Colombian Peso Falls to 16-Month Low on Intervention Outlook
Colombia’s peso plunged to a 16-month low on speculation the central bank will extend its dollar purchase program that ends today.
The peso weakened 0.9 percent to 1,907.70 per U.S. dollar at 10:05 a.m. in Bogota. Earlier it dropped to 1,919.61, the lowest since Jan. 3, 2012.
The Colombian government and central bank this year have increased dollar purchases to stem a rally that sent the currency to a 17-month intraday high on Jan. 2. Bonds and currencies have tumbled around the world this month on speculation a pickup in the world’s biggest economy will prompt the Federal Reserve to scale back monetary stimulus. The Colombian peso has declined 4.4 percent in May, the biggest drop since September 2011.
“The central bank will probably extend its dollar purchases through September,” said Brian Lesmes, an analyst at Bancolombia SA (BCOLO), the nation’s biggest bank, said in a phone interview from Bogota. He predicts Banco de la Republica will maintain the current pace of buying at least $30 million a day.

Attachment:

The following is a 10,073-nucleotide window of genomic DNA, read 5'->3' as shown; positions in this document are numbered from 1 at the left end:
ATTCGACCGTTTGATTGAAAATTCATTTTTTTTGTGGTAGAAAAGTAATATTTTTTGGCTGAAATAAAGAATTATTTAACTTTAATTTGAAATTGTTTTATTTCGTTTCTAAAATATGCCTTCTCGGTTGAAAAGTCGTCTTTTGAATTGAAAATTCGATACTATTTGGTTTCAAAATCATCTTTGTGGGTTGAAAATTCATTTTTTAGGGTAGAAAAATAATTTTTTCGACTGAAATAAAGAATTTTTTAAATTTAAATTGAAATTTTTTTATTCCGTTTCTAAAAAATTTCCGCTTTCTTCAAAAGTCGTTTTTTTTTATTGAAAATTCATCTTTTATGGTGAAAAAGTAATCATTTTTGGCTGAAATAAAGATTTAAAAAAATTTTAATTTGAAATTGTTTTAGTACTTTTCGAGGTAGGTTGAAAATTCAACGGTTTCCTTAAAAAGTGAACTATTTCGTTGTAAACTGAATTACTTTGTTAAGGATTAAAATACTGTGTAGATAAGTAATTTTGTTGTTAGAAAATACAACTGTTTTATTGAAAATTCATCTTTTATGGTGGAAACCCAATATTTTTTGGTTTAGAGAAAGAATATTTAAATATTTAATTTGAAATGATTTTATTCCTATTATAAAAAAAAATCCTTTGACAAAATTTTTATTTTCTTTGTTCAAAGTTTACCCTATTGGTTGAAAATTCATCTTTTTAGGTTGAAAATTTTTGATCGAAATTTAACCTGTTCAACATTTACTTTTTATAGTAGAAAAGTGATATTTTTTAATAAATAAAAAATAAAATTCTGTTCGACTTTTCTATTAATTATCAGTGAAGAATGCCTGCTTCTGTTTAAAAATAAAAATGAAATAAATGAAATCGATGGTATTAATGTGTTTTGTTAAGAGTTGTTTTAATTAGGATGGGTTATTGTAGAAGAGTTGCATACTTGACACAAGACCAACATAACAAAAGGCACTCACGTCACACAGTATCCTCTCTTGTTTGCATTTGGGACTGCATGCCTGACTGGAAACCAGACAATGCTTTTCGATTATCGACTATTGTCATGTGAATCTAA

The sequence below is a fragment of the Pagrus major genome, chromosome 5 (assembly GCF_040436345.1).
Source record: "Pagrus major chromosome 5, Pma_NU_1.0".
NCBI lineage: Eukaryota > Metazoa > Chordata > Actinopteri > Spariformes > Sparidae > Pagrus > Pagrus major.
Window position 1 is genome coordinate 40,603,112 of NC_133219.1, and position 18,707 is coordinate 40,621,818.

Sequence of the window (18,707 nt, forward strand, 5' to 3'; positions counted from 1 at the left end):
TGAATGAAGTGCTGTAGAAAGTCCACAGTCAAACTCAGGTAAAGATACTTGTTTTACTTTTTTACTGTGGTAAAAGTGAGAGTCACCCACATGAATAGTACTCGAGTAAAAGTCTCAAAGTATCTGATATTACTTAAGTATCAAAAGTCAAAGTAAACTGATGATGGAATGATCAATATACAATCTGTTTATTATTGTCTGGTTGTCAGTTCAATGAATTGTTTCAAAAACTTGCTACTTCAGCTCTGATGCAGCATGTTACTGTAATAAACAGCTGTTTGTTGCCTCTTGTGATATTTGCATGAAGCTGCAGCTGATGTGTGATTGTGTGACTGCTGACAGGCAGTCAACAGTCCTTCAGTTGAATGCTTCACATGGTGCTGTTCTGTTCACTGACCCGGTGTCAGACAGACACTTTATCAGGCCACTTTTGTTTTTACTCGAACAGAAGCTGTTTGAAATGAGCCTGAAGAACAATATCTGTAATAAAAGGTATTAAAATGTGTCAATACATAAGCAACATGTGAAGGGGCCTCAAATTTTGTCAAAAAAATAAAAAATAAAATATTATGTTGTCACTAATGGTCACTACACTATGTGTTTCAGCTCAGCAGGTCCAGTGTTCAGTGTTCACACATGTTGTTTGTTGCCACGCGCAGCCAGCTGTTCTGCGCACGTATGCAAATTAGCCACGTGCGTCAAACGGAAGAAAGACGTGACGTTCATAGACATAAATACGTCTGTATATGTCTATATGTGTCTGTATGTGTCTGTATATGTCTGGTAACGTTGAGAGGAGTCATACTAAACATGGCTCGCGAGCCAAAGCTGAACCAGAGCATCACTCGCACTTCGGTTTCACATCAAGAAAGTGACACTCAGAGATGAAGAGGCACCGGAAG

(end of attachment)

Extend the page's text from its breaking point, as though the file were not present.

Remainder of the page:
The central bank will leave the overnight lending rate unchanged at 3.25 percent in today’s policy meeting, according to all 31 economists in a Bloomberg survey. Finance Minister Mauricio Cardenas, who is also president of the bank’s board, said May 21 he will recommend that Banco de la Republica extend purchases through December, buying $9 billion this year.
“Offshore investors are buying dollars” and getting out of Colombia, said Lesmes. “You have a convergence of factors that point to a trend for a weaker peso.” Foreign direct investment is expanding at a slower pace, and a decline in oil prices is reducing inflows into Colombia, Lesmes said.
The yield on the nation’s benchmark peso bonds due 2024 fell eight basis points, or 0.08 percentage point, to 5.69 percent. It has climbed 82 basis points in the past month, the biggest monthly increase since the securities were sold in 2009.
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